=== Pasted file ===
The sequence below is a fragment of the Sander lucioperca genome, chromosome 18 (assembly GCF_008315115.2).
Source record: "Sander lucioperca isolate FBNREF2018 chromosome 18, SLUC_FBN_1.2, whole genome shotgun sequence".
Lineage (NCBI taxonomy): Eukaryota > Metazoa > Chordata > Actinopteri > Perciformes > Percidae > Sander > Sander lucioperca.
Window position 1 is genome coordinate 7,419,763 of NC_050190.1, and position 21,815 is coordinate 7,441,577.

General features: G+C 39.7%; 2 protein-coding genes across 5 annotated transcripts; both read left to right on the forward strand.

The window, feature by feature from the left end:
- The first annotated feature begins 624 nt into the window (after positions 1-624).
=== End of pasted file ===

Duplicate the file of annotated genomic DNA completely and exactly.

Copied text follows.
The sequence below is a fragment of the Sander lucioperca genome, chromosome 18 (assembly GCF_008315115.2).
Source record: "Sander lucioperca isolate FBNREF2018 chromosome 18, SLUC_FBN_1.2, whole genome shotgun sequence".
Lineage (NCBI taxonomy): Eukaryota > Metazoa > Chordata > Actinopteri > Perciformes > Percidae > Sander > Sander lucioperca.
Window position 1 is genome coordinate 7,419,763 of NC_050190.1, and position 21,815 is coordinate 7,441,577.

General features: G+C 39.7%; 2 protein-coding genes across 5 annotated transcripts; both read left to right on the forward strand.

The window, feature by feature from the left end:
- The first annotated feature begins 624 nt into the window (after positions 1-624).